5. Run the database server - $ neo4j start - A database server process spawns out.
    6. Check the server status - $ neo4j status - You should get the message 'Neo4j Server is running at pid <pid number>', if everything went well.
  4. Connecting to the Database Server
    1. Click here or type in 'http://localhost:7474'  in your browser window. This is Neo4j Browser. You can run your queries as well as visualize the results in colorful Graphs.
    2. On the web page, key-in the Username/ password -- neo4j/neo4j and change the password.
    3. An alternate method of connecting to the database server is using Neo4j shell - $ neo4j-shell - Starts the shell. I recommend using the Neo4j Browser during the initial learning phase as it helps relate to the basic concepts of the database - Nodes, Relationships, Labels, Properties - faster than when using the bare bones but effective shell.
  5. Using Neo4j Browser and the first steps
    1. The Neo4j Browser is rich in features. For now I would limit our discussion to the Editor and the Run/Play button. Look at the screenshot below, you type  your queries in the area marked as 'Editor' and press the button marked as 'Run' to execute the query. 01_Browser
    2. Simplifying things....to get you some glimpse into the look and feel of how to work on data modeling in Neo4j, let me represent Students studying in various Grades, in Neo4j. Copy, Paste and Run each of the statements in the file SampleData in Neo4j Browser Editor. The statements must be run one at a time.The file contains Cypher (equivalent of SQL in RDBMS) queries to create a sample data set in order to give you a sneak peak into the Neo4j world. You might get surprised to see the circles and arrows getting created with each successful execution of the queries, but wait little more for the BIG PICTURE to come ALIVE!!.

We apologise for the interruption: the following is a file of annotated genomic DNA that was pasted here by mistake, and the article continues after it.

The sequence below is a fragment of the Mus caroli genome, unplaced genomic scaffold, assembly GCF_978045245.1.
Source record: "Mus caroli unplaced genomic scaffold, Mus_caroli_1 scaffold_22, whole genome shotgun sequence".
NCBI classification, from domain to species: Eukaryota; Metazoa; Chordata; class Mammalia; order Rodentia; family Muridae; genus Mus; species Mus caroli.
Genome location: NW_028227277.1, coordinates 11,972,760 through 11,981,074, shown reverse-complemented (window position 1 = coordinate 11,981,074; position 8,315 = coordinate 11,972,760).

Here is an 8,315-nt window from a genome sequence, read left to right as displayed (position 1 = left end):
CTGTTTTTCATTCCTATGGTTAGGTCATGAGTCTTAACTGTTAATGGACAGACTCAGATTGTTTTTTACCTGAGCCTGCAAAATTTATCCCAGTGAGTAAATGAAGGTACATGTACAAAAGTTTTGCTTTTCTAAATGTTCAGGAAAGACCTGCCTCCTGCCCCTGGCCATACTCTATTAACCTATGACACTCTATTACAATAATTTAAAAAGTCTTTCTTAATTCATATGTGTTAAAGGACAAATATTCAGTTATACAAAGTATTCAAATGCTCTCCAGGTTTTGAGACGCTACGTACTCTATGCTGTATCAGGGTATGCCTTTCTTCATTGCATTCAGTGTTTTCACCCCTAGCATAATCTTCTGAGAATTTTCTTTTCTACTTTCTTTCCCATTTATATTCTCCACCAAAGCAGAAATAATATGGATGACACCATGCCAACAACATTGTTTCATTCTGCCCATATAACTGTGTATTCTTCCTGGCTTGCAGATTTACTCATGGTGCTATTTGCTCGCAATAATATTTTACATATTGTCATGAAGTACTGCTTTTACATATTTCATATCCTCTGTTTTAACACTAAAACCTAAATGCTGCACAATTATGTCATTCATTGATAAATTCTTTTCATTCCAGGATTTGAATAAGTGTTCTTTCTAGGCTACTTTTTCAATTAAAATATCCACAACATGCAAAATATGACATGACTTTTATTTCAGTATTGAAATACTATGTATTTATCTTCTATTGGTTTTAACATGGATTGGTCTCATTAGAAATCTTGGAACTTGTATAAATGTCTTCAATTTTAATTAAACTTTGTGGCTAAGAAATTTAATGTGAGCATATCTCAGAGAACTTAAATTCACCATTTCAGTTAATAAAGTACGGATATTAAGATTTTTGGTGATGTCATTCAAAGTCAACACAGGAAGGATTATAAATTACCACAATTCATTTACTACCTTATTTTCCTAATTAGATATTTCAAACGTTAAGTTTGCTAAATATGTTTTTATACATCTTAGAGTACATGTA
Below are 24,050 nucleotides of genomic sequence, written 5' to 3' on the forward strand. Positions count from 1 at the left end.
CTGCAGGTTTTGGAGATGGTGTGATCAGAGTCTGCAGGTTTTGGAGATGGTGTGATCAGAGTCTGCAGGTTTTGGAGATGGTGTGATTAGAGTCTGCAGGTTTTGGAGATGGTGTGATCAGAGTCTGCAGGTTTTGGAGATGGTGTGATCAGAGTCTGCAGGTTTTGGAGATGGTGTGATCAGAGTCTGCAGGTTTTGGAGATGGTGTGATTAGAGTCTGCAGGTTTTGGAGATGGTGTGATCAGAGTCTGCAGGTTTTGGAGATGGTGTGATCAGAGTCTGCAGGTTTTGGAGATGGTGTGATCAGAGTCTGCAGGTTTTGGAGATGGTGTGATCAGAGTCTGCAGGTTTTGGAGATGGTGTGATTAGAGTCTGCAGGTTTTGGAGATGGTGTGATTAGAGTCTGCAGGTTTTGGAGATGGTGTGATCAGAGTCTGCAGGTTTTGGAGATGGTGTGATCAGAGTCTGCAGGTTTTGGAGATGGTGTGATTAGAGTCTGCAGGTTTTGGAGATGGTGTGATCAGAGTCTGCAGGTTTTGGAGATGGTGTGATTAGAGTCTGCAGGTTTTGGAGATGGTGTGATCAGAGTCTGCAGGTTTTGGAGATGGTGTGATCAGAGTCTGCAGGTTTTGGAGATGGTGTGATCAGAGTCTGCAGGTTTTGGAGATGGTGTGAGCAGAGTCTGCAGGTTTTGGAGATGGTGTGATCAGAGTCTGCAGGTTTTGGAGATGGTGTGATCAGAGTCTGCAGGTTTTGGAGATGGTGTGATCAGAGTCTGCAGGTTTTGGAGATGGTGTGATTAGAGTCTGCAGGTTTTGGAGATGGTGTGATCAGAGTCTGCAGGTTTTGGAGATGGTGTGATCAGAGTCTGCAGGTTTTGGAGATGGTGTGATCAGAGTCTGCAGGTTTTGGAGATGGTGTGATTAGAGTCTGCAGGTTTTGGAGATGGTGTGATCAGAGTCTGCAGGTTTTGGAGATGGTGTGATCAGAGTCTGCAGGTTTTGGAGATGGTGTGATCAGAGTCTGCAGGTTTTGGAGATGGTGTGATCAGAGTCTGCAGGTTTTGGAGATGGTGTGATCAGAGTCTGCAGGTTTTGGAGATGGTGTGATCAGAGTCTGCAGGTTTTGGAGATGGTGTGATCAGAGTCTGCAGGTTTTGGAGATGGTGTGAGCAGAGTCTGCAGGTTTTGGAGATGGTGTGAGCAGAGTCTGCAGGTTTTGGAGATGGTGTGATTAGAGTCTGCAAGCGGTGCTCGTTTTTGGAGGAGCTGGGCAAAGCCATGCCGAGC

6. The BIG PICTURE, now that you have a sample data set to work on, it's time to look at it. In the Neo4j Browser Editor run - match (n) return n; - This is a Cypher equivalent of SQL 'select * from <table name>' in RDBMS. It displays all the Nodes (Student and Grade) and Relationships (StudiesIn) in the database. 02_Data

Did you see the connectedness in data? The relationship 'StudiesIn' is quite evident even when you are looking into the data and not a design diagram. Relationships are first-class citizens of the graph data model. This is what makes GRAPH DATABASE stand out when it comes to dealing with the connected data. Graph databases are the database of choice when it comes to areas like Routing, Bio-Informatics, Social Relationships, E-Commerce etc.

I hope you got a kick from this brief startup on Neo4j. In the Step 2 of this series, I will take you through the concepts and how to write Cypher queries. Till then, for the curious minds, now that you have setup your Neo4j environment, start tinkering and I will catchup soon.

 

 

Recommended for further reading,

  1. Neo4j concepts
  2. Read about Cypher